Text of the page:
UK & World News
'No Evidence Of Struggle' On Missouri Teen's Body
Pathologists hired by the family of a Missouri teenager shot dead by police say a preliminary post-mortem found no evidence of a struggle between the victim and the officer.
The independent autopsy conducted on 18-year-old Michael Brown determined he was shot at least six times, including a "fatal shot" that entered the top of his head.
Forensic pathologist Shawn Parcells said it was possible that another bullet wound to Mr Brown's right forearm could have occurred while his arm was raised or while he had his back turned to the officer.
"But we don't know," Mr Parcells added. "We still have to look at the other (elements) of this investigation before we start piecing things together."
Witnesses have claimed Mr Brown was attempting to surrender when Officer Darren Wilson fatally shot the unarmed teen on August 9.
The shooting touched off a week of rancorous protests in the St Louis suburb where police have used riot gear and tear gas to quell looting and enforce a curfew.
On Monday, Barack Obama said Attorney General Eric Holder would travel to Ferguson later this week to meet with local law enforcement, community leaders and federal agents who are investigating the case.
Former New York City chief medical examiner Dr Michael Baden, who led the independent post-mortem, said two bullets struck Mr Brown in the head, while four more hit his arm.
He said the wound to the top of Mr Brown's head suggested the teen was bent forward when the bullet struck him.
Police have said Ofc Wilson was pushed into his squad car, then physically assaulted in the vehicle during a struggle over his weapon.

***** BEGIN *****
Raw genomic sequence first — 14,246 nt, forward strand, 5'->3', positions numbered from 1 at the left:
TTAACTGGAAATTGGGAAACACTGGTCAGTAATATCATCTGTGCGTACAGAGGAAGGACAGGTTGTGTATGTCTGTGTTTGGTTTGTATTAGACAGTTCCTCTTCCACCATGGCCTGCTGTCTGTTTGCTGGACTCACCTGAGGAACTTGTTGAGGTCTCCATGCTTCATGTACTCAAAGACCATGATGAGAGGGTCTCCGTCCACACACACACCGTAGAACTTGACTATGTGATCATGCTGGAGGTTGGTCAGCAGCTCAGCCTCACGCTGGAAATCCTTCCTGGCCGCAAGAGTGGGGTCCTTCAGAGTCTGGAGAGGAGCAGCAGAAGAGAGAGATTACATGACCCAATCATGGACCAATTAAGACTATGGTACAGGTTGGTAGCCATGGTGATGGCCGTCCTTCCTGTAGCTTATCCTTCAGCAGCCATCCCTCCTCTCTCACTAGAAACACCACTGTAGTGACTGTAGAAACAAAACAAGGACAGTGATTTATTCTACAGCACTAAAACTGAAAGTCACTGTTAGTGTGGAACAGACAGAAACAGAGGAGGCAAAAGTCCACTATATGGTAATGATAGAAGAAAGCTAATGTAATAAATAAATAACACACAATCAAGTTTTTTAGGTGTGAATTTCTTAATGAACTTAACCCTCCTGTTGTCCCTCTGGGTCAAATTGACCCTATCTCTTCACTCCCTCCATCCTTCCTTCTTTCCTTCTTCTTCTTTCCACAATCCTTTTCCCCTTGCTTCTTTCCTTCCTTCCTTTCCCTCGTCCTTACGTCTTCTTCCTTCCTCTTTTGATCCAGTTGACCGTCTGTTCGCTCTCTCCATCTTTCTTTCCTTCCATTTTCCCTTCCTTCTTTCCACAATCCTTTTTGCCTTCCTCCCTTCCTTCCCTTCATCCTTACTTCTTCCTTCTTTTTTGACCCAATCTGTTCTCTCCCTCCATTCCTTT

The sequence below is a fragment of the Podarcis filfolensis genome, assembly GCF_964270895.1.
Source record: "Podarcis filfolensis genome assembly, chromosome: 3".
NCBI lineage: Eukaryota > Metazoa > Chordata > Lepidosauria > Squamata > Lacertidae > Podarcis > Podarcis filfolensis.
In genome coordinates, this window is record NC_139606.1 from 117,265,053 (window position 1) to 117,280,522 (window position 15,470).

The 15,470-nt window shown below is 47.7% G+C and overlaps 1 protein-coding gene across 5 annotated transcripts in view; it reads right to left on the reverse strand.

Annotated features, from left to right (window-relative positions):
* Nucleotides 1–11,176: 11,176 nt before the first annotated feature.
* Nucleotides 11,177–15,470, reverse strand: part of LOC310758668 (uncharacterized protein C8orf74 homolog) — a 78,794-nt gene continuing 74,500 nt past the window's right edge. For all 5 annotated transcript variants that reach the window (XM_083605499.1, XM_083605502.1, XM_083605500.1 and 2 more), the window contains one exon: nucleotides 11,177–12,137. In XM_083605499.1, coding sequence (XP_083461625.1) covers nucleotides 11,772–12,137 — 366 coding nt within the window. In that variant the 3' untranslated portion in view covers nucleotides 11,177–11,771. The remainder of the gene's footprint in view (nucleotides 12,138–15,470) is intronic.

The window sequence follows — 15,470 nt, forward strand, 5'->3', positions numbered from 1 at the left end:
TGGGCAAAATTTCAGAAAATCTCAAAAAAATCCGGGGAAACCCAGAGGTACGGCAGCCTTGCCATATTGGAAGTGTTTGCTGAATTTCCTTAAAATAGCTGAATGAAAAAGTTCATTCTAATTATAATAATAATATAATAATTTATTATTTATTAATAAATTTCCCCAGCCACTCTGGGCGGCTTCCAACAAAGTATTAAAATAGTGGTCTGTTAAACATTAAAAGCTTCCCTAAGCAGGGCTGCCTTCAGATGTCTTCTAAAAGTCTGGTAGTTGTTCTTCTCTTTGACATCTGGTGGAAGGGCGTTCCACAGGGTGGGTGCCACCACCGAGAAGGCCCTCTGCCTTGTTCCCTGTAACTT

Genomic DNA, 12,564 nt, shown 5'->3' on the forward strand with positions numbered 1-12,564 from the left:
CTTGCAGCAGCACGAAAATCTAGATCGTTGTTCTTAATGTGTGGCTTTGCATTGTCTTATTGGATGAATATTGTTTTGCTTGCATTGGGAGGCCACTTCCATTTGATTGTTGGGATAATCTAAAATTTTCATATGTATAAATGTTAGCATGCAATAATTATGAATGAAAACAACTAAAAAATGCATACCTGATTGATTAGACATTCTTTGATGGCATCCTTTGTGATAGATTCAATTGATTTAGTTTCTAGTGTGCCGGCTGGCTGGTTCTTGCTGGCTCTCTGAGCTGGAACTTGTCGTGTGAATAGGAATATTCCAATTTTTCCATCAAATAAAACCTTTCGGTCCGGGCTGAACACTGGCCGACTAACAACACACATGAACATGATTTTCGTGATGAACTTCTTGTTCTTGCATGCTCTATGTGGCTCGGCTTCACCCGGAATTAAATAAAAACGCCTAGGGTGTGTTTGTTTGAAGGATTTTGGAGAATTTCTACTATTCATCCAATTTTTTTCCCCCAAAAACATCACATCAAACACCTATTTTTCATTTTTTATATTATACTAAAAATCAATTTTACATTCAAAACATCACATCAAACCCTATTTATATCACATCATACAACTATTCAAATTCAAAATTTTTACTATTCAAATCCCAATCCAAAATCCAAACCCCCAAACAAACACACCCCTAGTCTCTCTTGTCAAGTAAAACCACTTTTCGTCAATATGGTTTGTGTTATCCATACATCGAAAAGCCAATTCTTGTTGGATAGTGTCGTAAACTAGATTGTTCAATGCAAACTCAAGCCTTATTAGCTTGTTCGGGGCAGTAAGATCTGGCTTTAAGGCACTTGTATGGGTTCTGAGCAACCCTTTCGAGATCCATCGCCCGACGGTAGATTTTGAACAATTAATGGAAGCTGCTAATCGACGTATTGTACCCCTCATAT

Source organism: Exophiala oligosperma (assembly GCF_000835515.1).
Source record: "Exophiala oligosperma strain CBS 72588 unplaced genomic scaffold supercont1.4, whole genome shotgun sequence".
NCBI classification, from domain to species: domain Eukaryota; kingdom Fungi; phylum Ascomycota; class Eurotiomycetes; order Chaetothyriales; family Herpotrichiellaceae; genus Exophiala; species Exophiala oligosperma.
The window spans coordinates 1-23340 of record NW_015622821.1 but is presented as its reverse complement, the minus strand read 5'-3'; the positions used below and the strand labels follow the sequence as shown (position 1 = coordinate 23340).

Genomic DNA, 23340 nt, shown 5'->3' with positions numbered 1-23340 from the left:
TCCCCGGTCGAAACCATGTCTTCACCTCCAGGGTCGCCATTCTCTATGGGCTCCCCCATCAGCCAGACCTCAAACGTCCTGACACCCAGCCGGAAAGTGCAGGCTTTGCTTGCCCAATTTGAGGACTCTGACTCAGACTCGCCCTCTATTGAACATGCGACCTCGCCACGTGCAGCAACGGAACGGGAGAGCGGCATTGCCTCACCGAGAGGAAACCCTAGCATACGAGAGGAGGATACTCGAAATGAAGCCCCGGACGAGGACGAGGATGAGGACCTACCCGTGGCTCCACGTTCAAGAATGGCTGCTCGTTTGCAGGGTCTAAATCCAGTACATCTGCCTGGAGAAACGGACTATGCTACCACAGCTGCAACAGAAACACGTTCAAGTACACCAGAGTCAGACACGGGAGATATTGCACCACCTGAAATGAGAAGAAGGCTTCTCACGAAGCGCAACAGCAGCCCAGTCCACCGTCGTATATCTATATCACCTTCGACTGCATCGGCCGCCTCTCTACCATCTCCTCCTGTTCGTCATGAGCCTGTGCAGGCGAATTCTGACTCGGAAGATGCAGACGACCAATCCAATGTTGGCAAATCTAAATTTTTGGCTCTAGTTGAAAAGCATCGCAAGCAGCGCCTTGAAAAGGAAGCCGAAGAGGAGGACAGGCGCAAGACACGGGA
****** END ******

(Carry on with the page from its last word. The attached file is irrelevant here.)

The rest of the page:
At least one shot was fired inside the car, police said, before the struggle spilled on to the street.
On Monday, Dr Baden said the post-mortem did not reveal any signs of gunpowder on the victim's body, which would be consistent with close-range shots.
He added that neither he nor Mr Parcells examined Mr Brown's clothing, which could have traces of gunpowder.
Attorneys representing Mr Brown's family said the post-mortem results supported witness claims that Mr Brown was attempting to surrender when Ofc Wilson opened fire.
However, Dr Baden said the findings were not enough to "make a definitive judgement".
A third post-mortem will be conducted by federal authorities at the request of Mr Holder.
Results from an initial autopsy conducted by the St Louis County medical examiner's office have not been released.
Meanwhile, Missouri Governor Jay Nixon has ordered the National Guard to Ferguson to "help restore peace and order" following yet another night of violent clashes.
Mr Nixon said that Guard troops will have a limited role under the direction of the state highway patrol, who took over for Ferguson police last week.
The governor also announced that he was lifting a midnight-to-5am curfew that had been put in place at the weekend.
Mr Obama reiterated his call for calm on Monday, saying that while he understands the passions over Mr Brown's death, "giving in to that anger by looting or carrying guns and even attacking the police only serves to raise tensions and to stir chaos.
"It undermines rather than advances justice," the president added.
He urged members of the community to "seek to heal, rather than wound each other".